A protocol answering the usability and scalability issues

A major observation that substantially improves the protocol is that each user typically uses a limited set of computers, and that it is unlikely that a dictionary attack would be mounted against this user’s account from one of these computers. This observation can be used to answer the scalability and usability issues, while reducing security by only a negligible amount. Another helpful observation is that it would be hard for the adversary to attack accounts even if it is required to answer RTTs for only a fraction of its login attempts (and we show below how to do this without running into the problem pointed out in the comment above). This enables a great improvement in the scalability of the system.

The protocol assumes that the server has a reliable way of identifying computers. For example, in a web based system the server can identify a web browser using cookies. Other identification measures could be, for example, based on network addresses or special client programs used by the user. To simplify the exposition we assume that the login processuses a web browser, and that cookies are enabled. Our protocol can handle cookie theft, as we describe below.

User login protocol

Initialization: Once the user has successfully logged into an account, the server places in the user’s computer a cookie that contains an authenticated record of the username, and possibly an expiration date. (“Authenticated” means that no party except for the server is able to change the cookie data without being detected by the server. This can be ensured, for example, by adding a MAC that is computed using a key known only to the server. Cookies of this type can be stored in several computers, as long as each of them was used by the user.


  1. If the cookie is correctly authenticated and has not yet expired, and the user identification record stored in the cookie agrees with the entered username, then the user is granted access to the server.
  2. Otherwise (there is no cookie, or the cookie is not authenticated, or the user identification in the cookie does not agree with the entered username) the server generates an RTT and sends it to the user. The useris granted access to the server only if  he answers the RTT correctly.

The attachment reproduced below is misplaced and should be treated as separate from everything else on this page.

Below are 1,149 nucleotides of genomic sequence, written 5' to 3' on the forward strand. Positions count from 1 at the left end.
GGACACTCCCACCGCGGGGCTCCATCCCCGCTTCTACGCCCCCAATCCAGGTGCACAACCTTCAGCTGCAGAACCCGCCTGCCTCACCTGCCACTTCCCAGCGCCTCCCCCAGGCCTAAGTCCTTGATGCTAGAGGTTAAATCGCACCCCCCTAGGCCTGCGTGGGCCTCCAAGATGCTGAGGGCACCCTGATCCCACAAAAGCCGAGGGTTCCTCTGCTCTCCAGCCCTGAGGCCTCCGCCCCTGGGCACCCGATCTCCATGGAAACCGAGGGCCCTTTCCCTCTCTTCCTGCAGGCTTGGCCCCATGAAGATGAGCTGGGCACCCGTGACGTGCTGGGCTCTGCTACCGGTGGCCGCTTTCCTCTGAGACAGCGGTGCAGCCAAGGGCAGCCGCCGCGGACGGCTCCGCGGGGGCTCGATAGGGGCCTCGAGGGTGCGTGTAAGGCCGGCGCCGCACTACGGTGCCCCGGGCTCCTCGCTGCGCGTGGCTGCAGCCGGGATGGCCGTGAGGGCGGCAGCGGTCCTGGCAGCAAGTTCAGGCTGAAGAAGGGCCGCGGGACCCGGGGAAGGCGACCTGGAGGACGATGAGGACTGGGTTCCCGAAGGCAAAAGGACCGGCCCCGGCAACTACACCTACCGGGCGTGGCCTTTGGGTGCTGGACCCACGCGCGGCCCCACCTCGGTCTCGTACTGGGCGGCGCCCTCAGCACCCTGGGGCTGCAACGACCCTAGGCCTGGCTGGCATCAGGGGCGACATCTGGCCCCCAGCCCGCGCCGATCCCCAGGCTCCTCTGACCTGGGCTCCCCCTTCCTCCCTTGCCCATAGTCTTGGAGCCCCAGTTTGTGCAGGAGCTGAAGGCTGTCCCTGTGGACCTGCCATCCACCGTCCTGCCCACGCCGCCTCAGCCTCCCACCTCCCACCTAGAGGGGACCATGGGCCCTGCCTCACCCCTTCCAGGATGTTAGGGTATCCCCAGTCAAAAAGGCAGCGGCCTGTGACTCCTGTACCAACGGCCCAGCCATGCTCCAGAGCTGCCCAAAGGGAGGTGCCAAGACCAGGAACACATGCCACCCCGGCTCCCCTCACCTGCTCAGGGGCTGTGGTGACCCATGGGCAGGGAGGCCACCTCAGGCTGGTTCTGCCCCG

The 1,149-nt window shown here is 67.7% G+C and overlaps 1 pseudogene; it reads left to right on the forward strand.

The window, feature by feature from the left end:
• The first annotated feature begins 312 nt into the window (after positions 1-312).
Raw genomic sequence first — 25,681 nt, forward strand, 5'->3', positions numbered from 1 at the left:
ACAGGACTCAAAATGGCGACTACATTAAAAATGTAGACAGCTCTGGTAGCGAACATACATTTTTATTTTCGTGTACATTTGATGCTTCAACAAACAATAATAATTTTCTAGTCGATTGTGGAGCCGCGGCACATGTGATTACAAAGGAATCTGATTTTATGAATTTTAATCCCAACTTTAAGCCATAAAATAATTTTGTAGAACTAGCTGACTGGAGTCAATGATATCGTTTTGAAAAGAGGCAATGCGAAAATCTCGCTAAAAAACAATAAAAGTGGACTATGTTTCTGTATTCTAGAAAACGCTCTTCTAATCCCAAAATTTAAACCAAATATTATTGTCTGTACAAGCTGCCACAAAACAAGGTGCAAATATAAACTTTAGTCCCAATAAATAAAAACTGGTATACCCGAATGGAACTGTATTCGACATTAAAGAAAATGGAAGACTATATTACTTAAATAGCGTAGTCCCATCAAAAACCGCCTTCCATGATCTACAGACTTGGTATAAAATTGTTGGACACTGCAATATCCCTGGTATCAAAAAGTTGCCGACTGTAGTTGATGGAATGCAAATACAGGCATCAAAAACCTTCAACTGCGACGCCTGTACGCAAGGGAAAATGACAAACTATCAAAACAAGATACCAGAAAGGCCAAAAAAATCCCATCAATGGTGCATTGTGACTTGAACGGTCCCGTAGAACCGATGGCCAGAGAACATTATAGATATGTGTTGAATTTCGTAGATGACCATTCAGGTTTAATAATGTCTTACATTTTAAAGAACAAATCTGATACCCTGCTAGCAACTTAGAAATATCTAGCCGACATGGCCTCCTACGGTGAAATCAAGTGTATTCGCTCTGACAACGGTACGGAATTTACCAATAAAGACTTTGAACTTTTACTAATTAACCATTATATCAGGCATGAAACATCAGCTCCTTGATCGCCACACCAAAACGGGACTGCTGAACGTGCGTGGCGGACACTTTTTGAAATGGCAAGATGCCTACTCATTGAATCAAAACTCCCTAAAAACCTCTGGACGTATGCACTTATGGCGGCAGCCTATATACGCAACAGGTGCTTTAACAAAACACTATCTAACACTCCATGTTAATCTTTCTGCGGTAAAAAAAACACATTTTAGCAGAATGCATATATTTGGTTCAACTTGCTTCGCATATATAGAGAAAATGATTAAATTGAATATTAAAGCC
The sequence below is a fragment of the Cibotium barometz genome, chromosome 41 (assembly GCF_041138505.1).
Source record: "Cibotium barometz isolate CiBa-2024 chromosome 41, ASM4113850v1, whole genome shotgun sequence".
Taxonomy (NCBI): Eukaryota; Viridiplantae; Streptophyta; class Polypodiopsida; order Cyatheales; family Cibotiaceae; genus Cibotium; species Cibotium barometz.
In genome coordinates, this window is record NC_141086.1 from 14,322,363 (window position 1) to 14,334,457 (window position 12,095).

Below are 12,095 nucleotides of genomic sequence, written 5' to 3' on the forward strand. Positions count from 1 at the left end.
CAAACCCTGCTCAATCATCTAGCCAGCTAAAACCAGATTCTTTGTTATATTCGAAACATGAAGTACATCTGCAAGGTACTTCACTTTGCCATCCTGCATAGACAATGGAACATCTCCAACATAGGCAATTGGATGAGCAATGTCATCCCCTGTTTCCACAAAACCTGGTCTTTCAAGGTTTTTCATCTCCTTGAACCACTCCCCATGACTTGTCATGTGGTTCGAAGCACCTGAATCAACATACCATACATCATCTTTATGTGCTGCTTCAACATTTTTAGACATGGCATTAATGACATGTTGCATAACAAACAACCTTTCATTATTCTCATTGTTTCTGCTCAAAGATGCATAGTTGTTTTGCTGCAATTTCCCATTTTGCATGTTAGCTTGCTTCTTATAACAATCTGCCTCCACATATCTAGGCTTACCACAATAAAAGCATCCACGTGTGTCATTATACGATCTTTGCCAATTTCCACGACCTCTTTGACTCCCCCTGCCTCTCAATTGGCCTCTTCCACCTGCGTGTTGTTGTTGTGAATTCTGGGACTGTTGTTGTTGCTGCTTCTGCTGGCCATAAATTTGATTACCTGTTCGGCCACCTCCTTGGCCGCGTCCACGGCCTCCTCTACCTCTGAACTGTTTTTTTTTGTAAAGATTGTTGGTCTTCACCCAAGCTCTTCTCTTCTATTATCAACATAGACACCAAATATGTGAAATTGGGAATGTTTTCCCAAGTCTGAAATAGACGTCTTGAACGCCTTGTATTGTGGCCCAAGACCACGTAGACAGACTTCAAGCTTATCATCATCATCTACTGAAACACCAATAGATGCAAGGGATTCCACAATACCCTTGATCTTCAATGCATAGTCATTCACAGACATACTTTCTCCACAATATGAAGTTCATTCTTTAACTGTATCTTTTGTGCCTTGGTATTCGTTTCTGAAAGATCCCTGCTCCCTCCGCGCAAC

1. With probability p (where 0 < p <=1 is a system parameter, say p = 0:05), the user is asked to answer an RTT. When his answer is received he is denied access to the server, regardless of whether it is correct or not.
  2. With probability 1- p, the user is immediately denied access to the server.

This is the login protocol


The user is experiencing almost the same interaction as in the original login protocol (that uses no RTTs). The only difference is that he is required to pass an RTT in two instances (1) when he tries to login from a new computer for the first time, and (2) when he enters a wrong password (with probability p). We assume that most users are likely to use a small set of computers to access their accounts, and use other computers very in frequently (say,while traveling without a laptop). We also have evidence, from the use of RTTs in Yahoo!, Alta Vista and Paypal,that users are willing to answer RTTs if they are not asked to do so very frequently. Based on these observations we argue that the suggested protocol could be implemented without substantially downgrading the usability of the login system.


The main difference in the operation of the server, compared to a login protocol that does not use RTTs, is that it has to generate RTTs whenever they are required by the protocol. To simplify the analysis assume that most users use a small set of computers, and very seldom use a computer that they haven’t used before. We can therefore estimate that the server is required to generate RTTs only for a fraction p of the unsuccessful login attempts. Thisis a great improvement compared to the basic protocol, which requires the server to generate an RTT for every login attempt. Note that the overhead decreases as p is set to a smaller value. As for the cost of adding the new protocol to an existing system, note that no changes need to be made to the existing procedure, where the authentication module receives a username/password pair and decides whether they correspond to a legitimate user. The new protocol can use this procedure as a subroutine, together with additional code that decides whether to require the user to pass an RTT, and whether to accept the user as legitimate.

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